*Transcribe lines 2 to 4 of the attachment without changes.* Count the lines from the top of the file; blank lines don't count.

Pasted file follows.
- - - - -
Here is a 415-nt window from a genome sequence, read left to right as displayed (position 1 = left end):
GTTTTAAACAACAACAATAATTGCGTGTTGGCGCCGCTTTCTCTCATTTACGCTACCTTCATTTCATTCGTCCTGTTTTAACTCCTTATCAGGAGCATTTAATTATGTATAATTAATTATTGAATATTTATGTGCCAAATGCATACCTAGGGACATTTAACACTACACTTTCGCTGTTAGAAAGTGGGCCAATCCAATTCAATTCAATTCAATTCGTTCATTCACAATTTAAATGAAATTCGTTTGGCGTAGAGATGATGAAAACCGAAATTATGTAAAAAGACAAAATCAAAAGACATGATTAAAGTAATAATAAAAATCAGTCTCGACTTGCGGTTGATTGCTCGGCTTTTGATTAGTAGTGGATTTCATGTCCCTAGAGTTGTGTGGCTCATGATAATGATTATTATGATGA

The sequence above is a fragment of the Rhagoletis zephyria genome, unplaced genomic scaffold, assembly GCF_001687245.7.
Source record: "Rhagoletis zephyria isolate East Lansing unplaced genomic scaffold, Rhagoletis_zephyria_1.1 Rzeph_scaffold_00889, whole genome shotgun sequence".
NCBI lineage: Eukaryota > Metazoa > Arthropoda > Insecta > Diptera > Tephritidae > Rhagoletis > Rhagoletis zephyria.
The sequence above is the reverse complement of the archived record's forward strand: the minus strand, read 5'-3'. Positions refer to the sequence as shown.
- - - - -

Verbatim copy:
GTTTTAAACAACAACAATAATTGCGTGTTGGCGCCGCTTTCTCTCATTTACGCTACCTTCATTTCATTCGTCCTGTTTTAACTCCTTATCAGGAGCATTTAATTATGTATAATTAATTATTGAATATTTATGTGCCAAATGCATACCTAGGGACATTTAACACTACACTTTCGCTGTTAGAAAGTGGGCCAATCCAATTCAATTCAATTCAATTCGTTCATTCACAATTTAAATGAAATTCGTTTGGCGTAGAGATGATGAAAACCGAAATTATGTAAAAAGACAAAATCAAAAGACATGATTAAAGTAATAATAAAAATCAGTCTCGACTTGCGGTTGATTGCTCGGCTTTTGATTAGTAGTGGATTTCATGTCCCTAGAGTTGTGTGGCTCATGATAATGATTATTATGATGA

The sequence above is a fragment of the Rhagoletis zephyria genome, unplaced genomic scaffold, assembly GCF_001687245.7.
Source record: "Rhagoletis zephyria isolate East Lansing unplaced genomic scaffold, Rhagoletis_zephyria_1.1 Rzeph_scaffold_00889, whole genome shotgun sequence".